Conducting research recently, I came across this item, which is held by the British Museum. It’s a job application from Henry Hook VC for the position of a Labourer at the British Museum, made on 30 September 1881, a truly fascinating find.
Henry Hook won his Victoria Cross, the highest award for gallantry within the British Armed Forces, for his role during the defence of the mission at Rorke’s Drift in January 1879 in South Africa during the Zulu Wars. He featured heavily in the film adaptation Zulu (1964) starring Michael Caine, though his representation on screen was quite different from the historical record surrounding his character.
Hook left the Army shortly after returning from South Africa, and by 1881 he was working as a casual labourer at The British Museum. He wanted to be taken onto the permanent staff, but could not fill in an application form because he could not read or write. Despite recommendations by his former commanding officer and by the Prince of Wales, he could not be accepted immediately due to his illiteracy.
Hook, however, taught himself to read and write, and in December 1881 he joined the staff of the Museum as one of the Library Dusters. Later he became one of the Museum’s cloakroom attendants, and retired in 1904.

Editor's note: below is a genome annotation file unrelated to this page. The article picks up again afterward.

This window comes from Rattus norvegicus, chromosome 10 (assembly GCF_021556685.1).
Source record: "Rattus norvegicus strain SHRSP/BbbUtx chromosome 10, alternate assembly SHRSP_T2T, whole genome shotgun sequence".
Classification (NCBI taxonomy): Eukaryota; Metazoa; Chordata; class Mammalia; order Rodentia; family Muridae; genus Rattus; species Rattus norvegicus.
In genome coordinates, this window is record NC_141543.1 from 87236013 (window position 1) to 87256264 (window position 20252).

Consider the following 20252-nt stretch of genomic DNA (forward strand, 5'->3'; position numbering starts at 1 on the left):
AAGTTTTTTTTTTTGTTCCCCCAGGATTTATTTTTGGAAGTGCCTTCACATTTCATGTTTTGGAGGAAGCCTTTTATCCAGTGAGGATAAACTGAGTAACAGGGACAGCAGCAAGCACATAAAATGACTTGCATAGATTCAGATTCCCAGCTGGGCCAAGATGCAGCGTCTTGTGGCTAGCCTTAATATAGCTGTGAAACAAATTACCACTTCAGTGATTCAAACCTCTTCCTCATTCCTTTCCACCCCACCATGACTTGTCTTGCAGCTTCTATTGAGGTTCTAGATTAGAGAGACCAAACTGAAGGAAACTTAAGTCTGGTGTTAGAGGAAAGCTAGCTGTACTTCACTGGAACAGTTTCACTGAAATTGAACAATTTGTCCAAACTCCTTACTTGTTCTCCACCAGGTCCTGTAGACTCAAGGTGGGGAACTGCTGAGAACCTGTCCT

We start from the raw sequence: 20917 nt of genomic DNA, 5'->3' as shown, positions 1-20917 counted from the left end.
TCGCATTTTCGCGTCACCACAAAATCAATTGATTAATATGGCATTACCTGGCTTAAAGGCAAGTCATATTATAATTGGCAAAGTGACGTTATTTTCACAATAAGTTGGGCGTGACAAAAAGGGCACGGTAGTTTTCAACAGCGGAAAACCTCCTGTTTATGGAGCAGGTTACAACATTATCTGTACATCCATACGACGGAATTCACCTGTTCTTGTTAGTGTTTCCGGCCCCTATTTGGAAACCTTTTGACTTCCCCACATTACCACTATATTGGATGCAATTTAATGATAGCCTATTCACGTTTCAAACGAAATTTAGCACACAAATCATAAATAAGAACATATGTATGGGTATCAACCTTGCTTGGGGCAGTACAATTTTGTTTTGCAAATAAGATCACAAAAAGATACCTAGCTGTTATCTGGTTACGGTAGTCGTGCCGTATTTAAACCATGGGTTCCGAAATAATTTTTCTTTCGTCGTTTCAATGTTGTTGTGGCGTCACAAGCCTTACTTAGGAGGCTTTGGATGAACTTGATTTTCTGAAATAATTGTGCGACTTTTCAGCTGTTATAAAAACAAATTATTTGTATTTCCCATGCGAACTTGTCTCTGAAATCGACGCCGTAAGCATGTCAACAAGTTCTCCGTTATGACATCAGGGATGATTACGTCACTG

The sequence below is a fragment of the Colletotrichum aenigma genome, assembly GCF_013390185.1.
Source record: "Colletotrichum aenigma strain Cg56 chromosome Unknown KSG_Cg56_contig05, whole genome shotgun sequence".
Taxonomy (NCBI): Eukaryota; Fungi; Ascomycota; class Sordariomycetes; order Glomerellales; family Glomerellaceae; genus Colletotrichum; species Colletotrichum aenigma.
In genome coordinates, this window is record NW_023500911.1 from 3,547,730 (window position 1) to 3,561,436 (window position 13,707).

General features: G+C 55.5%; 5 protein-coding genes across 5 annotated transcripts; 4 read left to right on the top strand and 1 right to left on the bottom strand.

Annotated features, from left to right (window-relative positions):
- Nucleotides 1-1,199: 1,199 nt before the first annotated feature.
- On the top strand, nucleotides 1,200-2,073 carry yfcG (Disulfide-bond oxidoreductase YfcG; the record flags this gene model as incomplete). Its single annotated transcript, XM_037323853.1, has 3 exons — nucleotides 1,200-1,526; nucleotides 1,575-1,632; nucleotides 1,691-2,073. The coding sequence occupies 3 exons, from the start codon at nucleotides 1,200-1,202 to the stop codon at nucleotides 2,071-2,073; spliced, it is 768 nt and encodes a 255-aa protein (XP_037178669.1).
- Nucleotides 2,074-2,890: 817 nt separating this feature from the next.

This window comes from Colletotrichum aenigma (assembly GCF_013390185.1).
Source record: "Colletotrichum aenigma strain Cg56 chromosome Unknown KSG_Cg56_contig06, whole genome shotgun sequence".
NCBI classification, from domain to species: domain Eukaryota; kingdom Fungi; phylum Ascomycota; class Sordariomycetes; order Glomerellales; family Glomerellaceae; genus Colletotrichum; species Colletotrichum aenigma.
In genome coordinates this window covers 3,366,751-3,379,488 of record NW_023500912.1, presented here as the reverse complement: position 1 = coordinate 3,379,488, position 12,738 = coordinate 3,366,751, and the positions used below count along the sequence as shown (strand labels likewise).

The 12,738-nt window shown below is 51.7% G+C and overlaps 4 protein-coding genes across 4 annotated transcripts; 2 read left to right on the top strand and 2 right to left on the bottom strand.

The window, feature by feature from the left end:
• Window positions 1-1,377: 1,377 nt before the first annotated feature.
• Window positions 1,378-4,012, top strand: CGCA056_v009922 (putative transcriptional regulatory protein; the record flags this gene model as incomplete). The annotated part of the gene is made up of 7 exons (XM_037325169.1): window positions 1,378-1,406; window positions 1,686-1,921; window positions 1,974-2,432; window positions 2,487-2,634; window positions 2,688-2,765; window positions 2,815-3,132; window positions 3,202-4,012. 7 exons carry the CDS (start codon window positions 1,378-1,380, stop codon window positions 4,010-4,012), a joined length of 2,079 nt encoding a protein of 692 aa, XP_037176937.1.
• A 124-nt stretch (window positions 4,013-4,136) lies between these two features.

Alternatively, there is the case of Jack Cohen. While the name may be unfamiliar to most, his business legacy will not; in 1919, the 21-year-old Cohen was demobilised from the Royal Flying Corps after the First World War and used his demob money to buy surplus food from the Army and sell it from a barrow in Hackney, firstly fish paste and golden syrup. By 1924 he had started selling his first own-brand tea. Looking for a brand name he took the first three letters of his supplier, TE Stockwell, and combined them with the first two letters of his own surname. This gave rise to Tesco, and the first shop was opened in 1929 in north London. Since then, Tesco has evolved from London’s East End into a global brand used every day by millions in the UK alone: 2013 ONS retail sales figures and Tesco UK sales of £43.6bn suggest that one in eight of every pound spent in the UK in 2013 is at Tesco.
In the modern era, there are already plenty of former members of the Armed Forces making names for themselves in business and elsewhere. It’s interesting to think how they and their achievements may be viewed in the decades to come.